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Sometimes it's a good idea to do a Love Songs compilation. This is one of those times. Ramsey Lewis was signed to Columbia from 1973 to 1991. Of course, during those times, jazz went through many changes, and Lewis was certainly ready for them all. Easily moving from acoustic to electric piano to whatever synths were in fashion, Lewis never lost his charm or musical identity, although "Spiderman" and "Breaker Beat" certainly cut it close.
No worries and no ill-conceived dance tracks here. Love Songs does nothing but find that common, resonant core which is inherent in Lewis' best work. The mid-to-late '70s tunes "Juaacklyn," "Nicole," and "I'll Always Dream about You" all demonstrate Lewis' Fender Rhodes prowess as well as the inimitable styles of producer/arrangers including Maurice White, Charles Stephney and James Mack.
This set also includes the best of Lewis' 1984 collaboration with Nancy Wilson, including "Midnight Rendezvous" and "Two of Us." Oddly enough, given the commercial yet non-compromising work, the "serious" songs from Lewis' 1988 A Classic Encounter might be a tad depressing for some. A few key omissions don't help matters either. It's hard to imagine a Ramsey Lewis Love Songs compilation without essential tracks like his cover of "Betcha by Golly Wow" or 1979's "I Just Can't Give You Up." Love Songs isn't a flawless compilation, but it certainly will remind people of the breadth and varied nature of Lewis' catalogue.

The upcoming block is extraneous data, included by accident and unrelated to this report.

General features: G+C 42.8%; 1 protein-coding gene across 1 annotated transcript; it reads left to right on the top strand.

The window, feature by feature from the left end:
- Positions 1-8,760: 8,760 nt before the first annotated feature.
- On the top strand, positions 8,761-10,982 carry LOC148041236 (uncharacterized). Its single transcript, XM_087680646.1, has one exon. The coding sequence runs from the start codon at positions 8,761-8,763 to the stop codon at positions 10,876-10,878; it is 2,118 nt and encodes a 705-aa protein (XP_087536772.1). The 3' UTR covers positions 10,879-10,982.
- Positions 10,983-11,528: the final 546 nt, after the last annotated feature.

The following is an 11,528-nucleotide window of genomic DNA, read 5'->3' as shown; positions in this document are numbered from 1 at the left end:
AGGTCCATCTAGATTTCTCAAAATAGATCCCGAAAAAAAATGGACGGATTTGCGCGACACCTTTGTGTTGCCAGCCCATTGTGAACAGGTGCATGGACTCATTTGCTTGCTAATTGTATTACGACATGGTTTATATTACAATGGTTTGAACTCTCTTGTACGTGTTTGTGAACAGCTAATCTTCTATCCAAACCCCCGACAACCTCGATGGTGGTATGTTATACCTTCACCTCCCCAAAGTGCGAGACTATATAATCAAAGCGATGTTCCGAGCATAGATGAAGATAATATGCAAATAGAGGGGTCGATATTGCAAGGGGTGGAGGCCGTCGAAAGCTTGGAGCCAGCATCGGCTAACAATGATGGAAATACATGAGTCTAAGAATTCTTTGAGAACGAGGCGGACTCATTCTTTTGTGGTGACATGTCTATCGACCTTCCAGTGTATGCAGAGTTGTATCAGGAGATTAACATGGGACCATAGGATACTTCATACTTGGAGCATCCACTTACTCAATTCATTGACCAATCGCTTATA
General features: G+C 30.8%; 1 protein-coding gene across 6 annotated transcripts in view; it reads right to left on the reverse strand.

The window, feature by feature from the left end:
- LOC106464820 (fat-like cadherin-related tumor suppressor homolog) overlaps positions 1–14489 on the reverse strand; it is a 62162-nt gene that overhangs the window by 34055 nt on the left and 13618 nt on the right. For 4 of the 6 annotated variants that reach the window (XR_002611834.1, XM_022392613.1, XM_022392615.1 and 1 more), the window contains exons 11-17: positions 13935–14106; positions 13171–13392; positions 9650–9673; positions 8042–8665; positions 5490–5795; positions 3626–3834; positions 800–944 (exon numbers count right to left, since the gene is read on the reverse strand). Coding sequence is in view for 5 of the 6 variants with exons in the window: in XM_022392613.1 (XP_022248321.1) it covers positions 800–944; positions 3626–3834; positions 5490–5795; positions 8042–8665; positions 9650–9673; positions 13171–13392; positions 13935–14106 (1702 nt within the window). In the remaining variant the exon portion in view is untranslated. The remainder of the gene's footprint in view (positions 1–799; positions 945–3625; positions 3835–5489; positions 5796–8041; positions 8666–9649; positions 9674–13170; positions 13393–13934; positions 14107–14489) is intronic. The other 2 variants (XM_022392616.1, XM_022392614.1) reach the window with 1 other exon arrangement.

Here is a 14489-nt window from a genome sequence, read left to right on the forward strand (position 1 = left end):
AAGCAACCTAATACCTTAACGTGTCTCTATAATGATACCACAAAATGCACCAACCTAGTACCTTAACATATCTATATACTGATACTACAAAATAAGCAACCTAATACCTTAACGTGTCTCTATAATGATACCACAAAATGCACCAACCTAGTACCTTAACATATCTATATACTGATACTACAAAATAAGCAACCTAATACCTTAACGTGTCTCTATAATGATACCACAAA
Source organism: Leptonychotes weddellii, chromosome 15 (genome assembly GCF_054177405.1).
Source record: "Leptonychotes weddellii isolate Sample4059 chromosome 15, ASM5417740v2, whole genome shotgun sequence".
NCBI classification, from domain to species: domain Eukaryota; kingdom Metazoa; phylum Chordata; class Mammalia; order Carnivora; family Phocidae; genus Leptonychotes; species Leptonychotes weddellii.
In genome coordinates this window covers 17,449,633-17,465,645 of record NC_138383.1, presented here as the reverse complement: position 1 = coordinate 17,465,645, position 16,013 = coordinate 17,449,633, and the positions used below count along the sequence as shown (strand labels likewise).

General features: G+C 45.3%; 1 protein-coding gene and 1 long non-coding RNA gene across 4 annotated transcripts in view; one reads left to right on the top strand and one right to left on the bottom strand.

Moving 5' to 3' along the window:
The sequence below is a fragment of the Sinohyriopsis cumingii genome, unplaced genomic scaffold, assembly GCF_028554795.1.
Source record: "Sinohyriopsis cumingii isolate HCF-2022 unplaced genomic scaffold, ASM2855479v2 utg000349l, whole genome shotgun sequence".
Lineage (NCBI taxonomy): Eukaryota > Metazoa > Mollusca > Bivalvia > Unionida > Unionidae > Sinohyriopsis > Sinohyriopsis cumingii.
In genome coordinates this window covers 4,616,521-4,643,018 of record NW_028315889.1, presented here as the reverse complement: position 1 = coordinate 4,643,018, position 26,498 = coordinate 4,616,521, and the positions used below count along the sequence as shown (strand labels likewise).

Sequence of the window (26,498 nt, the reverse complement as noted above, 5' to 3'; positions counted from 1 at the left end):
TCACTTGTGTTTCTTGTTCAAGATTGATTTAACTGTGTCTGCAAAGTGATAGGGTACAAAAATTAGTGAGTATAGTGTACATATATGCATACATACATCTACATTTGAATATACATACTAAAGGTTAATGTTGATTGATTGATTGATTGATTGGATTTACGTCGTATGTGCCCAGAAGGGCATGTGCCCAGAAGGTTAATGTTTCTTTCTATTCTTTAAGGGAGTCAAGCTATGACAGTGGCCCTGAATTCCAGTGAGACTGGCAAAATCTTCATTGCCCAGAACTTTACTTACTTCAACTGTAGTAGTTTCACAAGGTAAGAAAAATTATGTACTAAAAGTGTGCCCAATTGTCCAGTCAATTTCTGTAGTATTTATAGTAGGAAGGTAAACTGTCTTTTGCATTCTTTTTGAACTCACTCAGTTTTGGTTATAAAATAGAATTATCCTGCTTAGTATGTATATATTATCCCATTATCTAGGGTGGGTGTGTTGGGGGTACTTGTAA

Track Listing: Midnight Rendezvous - (with Nancy Wilson); A Time For Love; Nicole; The Two Of Us - (with Nancy Wilson); With A Gentle Touch; Juaacklyn; Never Wanna Say Goodnight - (with Nancy Wilson); Something About You; So Much More; I Let A Song Go Out Of My Heart & It Could Happen To You; If Loving You Is Wrong I Don't Want To Be Right; I'll Always Dream About You; Love Song; Please Send Me Someone To Love
I grew up listening to mainstream '70s rock then ended up on the staff at the college paper at San Diego State, and volunteered to review heavy metal LPs. My second semester, the music editor dropped a Fenton Robinson LP on my desk, Night Flight. You like metal; they play guitar--he plays guitar, the editor told me
I grew up listening to mainstream '70s rock then ended up on the staff at the college paper at San Diego State, and volunteered to review heavy metal LPs. My second semester, the music editor dropped a Fenton Robinson LP on my desk, Night Flight. You like metal; they play guitar--he plays guitar, the editor told me. If we don't run a review, Alligator Records is going to stop servicing us.
Night Flight opened up a whole new world for me--the blues led me, inevitably, to Basie, who led to Duke, who led to Mingus, who led to Miles, who led to ...